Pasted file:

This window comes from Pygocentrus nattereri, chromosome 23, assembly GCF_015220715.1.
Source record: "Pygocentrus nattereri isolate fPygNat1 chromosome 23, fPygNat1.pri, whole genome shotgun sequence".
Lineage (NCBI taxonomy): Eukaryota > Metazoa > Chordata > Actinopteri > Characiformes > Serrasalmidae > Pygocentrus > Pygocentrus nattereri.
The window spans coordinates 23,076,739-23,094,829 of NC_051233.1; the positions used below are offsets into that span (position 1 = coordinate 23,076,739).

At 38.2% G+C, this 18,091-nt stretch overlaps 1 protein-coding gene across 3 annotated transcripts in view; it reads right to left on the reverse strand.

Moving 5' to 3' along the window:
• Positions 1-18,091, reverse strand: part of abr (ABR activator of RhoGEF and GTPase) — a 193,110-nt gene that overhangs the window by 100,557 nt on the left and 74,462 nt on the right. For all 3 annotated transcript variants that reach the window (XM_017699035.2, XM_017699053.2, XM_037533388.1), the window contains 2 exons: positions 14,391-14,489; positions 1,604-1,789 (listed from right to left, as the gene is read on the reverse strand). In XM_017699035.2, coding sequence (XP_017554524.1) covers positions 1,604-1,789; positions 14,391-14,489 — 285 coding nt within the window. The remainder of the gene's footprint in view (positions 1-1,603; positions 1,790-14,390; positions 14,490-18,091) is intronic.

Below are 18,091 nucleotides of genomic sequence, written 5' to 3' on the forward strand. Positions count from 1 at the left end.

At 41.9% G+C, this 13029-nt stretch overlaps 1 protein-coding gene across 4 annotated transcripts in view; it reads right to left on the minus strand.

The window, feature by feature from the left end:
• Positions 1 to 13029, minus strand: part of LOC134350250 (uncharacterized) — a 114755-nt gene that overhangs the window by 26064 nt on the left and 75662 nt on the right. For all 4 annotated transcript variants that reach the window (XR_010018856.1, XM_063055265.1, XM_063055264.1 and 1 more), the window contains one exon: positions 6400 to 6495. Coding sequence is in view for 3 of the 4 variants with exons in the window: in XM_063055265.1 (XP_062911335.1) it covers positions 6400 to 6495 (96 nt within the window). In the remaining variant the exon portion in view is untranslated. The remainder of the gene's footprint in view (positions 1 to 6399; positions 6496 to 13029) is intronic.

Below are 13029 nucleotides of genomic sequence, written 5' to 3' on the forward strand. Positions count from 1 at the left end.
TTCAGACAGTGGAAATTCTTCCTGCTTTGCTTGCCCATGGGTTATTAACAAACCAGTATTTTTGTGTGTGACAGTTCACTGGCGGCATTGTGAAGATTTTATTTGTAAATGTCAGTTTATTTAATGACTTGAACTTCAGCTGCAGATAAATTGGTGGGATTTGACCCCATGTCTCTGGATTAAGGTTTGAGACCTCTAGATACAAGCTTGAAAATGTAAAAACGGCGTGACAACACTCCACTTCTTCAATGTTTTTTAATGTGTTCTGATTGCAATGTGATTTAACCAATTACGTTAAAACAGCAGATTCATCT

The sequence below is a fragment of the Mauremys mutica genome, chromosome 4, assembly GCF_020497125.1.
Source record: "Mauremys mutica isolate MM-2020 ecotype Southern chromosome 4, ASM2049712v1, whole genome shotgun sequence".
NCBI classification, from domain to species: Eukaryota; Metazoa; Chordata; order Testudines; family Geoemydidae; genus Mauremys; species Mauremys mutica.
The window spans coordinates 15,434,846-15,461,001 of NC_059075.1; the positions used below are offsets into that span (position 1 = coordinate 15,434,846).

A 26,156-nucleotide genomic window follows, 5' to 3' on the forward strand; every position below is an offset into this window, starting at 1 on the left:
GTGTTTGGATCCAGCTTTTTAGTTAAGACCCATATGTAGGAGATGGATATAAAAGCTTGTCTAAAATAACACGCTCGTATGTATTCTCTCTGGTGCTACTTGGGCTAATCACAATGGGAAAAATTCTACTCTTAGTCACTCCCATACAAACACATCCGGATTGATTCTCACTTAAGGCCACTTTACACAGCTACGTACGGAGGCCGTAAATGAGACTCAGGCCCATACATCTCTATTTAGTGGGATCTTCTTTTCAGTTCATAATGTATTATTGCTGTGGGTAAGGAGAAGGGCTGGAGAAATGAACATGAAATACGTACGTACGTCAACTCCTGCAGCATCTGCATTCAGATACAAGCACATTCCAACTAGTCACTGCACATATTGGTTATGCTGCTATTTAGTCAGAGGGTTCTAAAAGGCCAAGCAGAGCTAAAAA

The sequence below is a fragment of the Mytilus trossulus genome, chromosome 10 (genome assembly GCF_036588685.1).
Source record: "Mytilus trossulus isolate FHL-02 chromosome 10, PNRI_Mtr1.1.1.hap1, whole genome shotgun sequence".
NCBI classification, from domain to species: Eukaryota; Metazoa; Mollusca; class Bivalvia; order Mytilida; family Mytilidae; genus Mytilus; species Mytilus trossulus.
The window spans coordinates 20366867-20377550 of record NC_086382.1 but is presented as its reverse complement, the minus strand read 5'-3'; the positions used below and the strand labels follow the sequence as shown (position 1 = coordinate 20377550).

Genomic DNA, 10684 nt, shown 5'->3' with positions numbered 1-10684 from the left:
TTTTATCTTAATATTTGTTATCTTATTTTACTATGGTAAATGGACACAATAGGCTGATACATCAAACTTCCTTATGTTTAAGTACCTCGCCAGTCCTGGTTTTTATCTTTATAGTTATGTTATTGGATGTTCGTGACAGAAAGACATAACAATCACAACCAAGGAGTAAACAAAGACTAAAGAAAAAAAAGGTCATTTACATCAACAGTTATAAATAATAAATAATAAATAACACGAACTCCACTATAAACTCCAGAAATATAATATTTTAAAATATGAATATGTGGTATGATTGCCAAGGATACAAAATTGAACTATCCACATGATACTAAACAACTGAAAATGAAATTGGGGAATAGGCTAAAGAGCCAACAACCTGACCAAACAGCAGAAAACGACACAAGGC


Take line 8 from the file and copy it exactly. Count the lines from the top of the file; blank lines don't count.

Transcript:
Below are 18,091 nucleotides of genomic sequence, written 5' to 3' on the forward strand. Positions count from 1 at the left end.